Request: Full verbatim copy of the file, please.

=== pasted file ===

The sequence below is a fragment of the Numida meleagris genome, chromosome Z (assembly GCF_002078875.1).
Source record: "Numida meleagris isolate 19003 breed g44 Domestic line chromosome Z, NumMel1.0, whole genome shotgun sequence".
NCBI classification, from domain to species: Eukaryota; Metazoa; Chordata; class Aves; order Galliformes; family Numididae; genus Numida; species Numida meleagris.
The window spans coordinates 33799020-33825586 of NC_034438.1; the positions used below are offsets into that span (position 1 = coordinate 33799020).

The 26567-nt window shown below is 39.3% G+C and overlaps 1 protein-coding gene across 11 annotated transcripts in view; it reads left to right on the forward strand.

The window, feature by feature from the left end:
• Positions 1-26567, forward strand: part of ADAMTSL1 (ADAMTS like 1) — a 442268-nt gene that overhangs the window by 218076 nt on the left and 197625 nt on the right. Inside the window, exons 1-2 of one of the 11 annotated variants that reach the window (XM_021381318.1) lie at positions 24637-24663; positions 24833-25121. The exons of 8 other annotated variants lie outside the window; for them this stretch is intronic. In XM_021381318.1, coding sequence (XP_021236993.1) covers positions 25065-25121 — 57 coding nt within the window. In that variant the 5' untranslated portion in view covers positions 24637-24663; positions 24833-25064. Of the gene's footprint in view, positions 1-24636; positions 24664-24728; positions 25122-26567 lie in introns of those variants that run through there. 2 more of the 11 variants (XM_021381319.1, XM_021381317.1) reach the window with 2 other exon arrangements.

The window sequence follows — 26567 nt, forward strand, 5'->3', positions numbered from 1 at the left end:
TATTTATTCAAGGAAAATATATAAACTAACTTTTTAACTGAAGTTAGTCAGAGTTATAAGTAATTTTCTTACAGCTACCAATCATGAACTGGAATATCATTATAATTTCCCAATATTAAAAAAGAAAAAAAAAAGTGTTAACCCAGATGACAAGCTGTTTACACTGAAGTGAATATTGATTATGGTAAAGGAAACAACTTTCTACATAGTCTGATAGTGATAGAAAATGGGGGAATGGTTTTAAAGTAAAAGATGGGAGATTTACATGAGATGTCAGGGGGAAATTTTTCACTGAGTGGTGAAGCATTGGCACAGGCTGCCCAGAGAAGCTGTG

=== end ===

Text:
The sequence below is a fragment of the Numida meleagris genome, chromosome Z (assembly GCF_002078875.1).
Source record: "Numida meleagris isolate 19003 breed g44 Domestic line chromosome Z, NumMel1.0, whole genome shotgun sequence".
NCBI classification, from domain to species: Eukaryota; Metazoa; Chordata; class Aves; order Galliformes; family Numididae; genus Numida; species Numida meleagris.
The window spans coordinates 33799020-33825586 of NC_034438.1; the positions used below are offsets into that span (position 1 = coordinate 33799020).

The 26567-nt window shown below is 39.3% G+C and overlaps 1 protein-coding gene across 11 annotated transcripts in view; it reads left to right on the forward strand.

The window, feature by feature from the left end:
• Positions 1-26567, forward strand: part of ADAMTSL1 (ADAMTS like 1) — a 442268-nt gene that overhangs the window by 218076 nt on the left and 197625 nt on the right. Inside the window, exons 1-2 of one of the 11 annotated variants that reach the window (XM_021381318.1) lie at positions 24637-24663; positions 24833-25121. The exons of 8 other annotated variants lie outside the window; for them this stretch is intronic. In XM_021381318.1, coding sequence (XP_021236993.1) covers positions 25065-25121 — 57 coding nt within the window. In that variant the 5' untranslated portion in view covers positions 24637-24663; positions 24833-25064. Of the gene's footprint in view, positions 1-24636; positions 24664-24728; positions 25122-26567 lie in introns of those variants that run through there. 2 more of the 11 variants (XM_021381319.1, XM_021381317.1) reach the window with 2 other exon arrangements.

The window sequence follows — 26567 nt, forward strand, 5'->3', positions numbered from 1 at the left end:
TATTTATTCAAGGAAAATATATAAACTAACTTTTTAACTGAAGTTAGTCAGAGTTATAAGTAATTTTCTTACAGCTACCAATCATGAACTGGAATATCATTATAATTTCCCAATATTAAAAAAGAAAAAAAAAAGTGTTAACCCAGATGACAAGCTGTTTACACTGAAGTGAATATTGATTATGGTAAAGGAAACAACTTTCTACATAGTCTGATAGTGATAGAAAATGGGGGAATGGTTTTAAAGTAAAAGATGGGAGATTTACATGAGATGTCAGGGGGAAATTTTTCACTGAGTGGTGAAGCATTGGCACAGGCTGCCCAGAGAAGCTGTG